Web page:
Rail industry response to one click compensation announcement

Responding to today's announcement about government plans to introduce one click compensation, Jacqueline Starr, managing director for customer experience for the Rail Delivery Group, which represents the railway industry, said:

“While rail companies are working together to improve customer satisfaction, sometimes things go wrong. When they do, we’re doing more to encourage people to claim the compensation they are due - payouts have increased by 80% in the last two years to £81m a year.

“To meet our commitment to improving for customers as part of our long term plan, we are also introducing an independent ombudsman and we would welcome these further changes to franchise agreements to make claiming compensation even easier.”

Notes to editors

  • As part of our plan for a changing and improving railway, train companies have committed to root and branch reform of the fares system and creating a new independent railway ombudsman to rule on complaints and build confidence in our services.
  • Train companies offer compensation for delays and cancellations and, in exceptional circumstances, will consider payments that are more than the price of the ticket. Covering necessary out of pocket expenses like unavoidable taxi fares or overnight accommodation is already offered in the conditions of travel.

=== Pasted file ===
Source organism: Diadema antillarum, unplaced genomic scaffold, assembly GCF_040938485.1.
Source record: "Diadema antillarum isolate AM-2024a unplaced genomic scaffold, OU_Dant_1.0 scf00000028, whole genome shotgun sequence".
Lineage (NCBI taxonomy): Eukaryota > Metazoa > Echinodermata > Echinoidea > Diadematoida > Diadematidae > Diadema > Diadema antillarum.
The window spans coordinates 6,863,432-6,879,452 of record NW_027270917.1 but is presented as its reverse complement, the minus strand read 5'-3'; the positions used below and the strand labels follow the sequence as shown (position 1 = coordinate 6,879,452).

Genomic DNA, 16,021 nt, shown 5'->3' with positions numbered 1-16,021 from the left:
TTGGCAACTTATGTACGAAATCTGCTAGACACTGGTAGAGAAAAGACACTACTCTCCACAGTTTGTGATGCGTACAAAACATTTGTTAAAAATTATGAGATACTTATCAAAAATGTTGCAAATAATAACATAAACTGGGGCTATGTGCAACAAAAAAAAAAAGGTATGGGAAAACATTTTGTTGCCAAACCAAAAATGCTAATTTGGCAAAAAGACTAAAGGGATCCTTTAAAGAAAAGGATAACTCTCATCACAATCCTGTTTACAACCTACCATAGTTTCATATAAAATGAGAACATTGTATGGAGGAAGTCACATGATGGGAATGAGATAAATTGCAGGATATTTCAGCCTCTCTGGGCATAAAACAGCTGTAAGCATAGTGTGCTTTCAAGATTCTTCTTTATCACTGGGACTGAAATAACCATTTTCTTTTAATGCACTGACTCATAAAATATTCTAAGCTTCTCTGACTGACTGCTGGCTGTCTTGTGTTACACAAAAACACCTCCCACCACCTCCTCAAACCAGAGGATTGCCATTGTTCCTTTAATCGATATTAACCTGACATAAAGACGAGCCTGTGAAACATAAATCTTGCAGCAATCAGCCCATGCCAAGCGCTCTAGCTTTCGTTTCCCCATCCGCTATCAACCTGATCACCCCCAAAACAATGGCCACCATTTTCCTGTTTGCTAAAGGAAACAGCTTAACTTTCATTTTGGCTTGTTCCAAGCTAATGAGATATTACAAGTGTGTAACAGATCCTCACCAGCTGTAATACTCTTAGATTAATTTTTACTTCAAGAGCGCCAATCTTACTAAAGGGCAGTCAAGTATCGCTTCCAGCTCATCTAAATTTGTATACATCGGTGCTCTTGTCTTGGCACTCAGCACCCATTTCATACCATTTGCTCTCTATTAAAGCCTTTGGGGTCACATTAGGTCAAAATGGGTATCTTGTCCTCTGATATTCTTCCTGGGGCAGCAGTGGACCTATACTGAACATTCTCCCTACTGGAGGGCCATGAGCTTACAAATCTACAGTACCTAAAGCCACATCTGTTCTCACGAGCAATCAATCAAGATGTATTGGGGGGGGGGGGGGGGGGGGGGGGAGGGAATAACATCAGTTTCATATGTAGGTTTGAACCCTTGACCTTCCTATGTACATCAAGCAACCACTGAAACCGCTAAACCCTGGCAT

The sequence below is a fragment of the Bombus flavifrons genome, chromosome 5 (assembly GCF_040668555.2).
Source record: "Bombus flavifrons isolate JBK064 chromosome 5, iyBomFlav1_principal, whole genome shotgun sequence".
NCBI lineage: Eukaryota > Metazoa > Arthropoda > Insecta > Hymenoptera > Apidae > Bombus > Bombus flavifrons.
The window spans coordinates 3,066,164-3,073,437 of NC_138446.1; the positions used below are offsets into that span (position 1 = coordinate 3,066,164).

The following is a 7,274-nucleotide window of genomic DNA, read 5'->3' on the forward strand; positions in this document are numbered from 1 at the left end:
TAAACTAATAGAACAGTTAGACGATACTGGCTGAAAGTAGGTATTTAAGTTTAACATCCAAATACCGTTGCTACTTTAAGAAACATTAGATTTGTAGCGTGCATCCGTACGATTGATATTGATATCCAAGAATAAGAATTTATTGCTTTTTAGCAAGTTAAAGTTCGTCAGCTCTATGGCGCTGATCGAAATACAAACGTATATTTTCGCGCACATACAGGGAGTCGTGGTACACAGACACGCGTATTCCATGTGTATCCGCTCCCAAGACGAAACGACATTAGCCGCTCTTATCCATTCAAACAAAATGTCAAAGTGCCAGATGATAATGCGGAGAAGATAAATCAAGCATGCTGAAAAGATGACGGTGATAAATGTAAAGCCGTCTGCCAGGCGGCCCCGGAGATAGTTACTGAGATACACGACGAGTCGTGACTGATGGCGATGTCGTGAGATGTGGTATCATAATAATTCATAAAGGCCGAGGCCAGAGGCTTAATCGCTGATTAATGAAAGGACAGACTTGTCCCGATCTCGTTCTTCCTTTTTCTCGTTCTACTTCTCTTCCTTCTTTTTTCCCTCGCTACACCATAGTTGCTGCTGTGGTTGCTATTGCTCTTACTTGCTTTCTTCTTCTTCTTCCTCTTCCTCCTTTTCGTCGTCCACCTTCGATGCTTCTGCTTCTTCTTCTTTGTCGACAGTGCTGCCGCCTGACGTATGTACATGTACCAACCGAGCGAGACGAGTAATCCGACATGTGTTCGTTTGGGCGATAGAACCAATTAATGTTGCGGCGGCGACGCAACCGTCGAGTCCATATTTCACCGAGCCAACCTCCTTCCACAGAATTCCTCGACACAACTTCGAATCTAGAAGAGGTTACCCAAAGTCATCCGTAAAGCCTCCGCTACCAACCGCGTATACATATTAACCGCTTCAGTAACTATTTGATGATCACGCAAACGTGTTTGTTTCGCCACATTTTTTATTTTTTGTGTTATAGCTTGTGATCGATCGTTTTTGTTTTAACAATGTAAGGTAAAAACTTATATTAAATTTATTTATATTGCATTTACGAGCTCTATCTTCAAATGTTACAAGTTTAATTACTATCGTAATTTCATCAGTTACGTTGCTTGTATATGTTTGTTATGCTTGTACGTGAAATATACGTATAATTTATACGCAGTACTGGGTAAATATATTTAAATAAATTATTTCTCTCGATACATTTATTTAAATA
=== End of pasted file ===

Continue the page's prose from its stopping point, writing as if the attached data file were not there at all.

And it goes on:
• c2c, Virgin Trains, Southern, Great Northern, Thameslink and Northern are among the train companies to offer some form of automatic compensation.
  • Train operators are doing more to inform passengers about when they are entitled to claim and how, including more announcements on trains, handing out claim forms or using Twitter, and sending email reminders to people who booked online.
  • The Consumer Rights Act gives a customer the right to claim additional, consequential losses over and above the price of their train ticket if they can show that a train service has not been provided with reasonable skill and care. The customer would need to set out their case to the train company.
  • Rail companies are seeking root and branch reform of rail regulation and this summer ran the first ever public consultation for easier fares. The outcomes of the consultation will feed into a final report in the autumn which will make proposals to governments with options for fares reform and how to implement them.

ENDS

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